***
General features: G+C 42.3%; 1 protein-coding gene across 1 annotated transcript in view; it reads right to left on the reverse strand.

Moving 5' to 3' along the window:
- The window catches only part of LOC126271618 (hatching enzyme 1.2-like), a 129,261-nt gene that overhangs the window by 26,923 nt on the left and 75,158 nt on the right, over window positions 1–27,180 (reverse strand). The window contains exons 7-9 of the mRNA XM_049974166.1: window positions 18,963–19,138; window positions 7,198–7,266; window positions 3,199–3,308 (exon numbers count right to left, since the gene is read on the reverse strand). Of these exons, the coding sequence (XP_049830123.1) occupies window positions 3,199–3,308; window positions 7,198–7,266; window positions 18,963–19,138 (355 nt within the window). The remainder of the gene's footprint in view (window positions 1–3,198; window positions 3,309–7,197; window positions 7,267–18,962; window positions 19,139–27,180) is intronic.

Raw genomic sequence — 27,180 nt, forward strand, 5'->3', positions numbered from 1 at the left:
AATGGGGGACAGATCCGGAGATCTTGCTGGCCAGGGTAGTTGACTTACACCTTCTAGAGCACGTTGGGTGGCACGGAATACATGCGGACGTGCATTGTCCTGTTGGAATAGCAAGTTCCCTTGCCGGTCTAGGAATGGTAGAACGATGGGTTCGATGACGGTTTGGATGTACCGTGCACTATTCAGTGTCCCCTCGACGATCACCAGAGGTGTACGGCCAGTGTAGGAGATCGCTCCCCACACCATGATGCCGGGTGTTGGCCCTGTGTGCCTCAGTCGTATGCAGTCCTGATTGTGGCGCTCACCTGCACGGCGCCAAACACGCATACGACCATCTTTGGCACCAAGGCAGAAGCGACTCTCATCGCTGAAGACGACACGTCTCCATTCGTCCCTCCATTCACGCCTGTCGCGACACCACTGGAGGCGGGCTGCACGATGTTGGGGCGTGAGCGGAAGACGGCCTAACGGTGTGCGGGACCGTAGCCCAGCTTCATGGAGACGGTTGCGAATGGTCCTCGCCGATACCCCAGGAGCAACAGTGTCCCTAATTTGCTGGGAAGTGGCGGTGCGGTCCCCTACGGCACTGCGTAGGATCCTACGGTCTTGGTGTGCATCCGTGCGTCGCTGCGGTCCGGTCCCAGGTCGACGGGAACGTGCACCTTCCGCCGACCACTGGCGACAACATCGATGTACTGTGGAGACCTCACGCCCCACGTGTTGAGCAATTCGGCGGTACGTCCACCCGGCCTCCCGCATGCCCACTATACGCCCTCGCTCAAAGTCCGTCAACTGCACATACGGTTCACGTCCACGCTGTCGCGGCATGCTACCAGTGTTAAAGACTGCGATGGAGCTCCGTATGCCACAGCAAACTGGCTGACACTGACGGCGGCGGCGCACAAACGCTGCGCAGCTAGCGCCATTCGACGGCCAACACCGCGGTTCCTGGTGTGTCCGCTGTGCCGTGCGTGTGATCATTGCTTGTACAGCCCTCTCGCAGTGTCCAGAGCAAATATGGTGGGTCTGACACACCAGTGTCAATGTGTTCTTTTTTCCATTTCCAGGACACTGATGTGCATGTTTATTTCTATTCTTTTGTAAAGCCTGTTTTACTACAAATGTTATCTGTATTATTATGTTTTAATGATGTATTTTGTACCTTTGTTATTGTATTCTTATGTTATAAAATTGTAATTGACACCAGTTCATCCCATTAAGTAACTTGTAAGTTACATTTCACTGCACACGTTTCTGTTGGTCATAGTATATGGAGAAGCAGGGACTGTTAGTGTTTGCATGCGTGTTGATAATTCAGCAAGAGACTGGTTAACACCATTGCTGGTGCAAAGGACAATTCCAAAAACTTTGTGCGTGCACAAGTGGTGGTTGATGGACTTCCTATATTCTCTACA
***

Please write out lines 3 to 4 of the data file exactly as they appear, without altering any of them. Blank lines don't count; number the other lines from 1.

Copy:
- The window catches only part of LOC126271618 (hatching enzyme 1.2-like), a 129,261-nt gene that overhangs the window by 26,923 nt on the left and 75,158 nt on the right, over window positions 1–27,180 (reverse strand). The window contains exons 7-9 of the mRNA XM_049974166.1: window positions 18,963–19,138; window positions 7,198–7,266; window positions 3,199–3,308 (exon numbers count right to left, since the gene is read on the reverse strand). Of these exons, the coding sequence (XP_049830123.1) occupies window positions 3,199–3,308; window positions 7,198–7,266; window positions 18,963–19,138 (355 nt within the window). The remainder of the gene's footprint in view (window positions 1–3,198; window positions 3,309–7,197; window positions 7,267–18,962; window positions 19,139–27,180) is intronic.

Raw genomic sequence — 27,180 nt, forward strand, 5'->3', positions numbered from 1 at the left: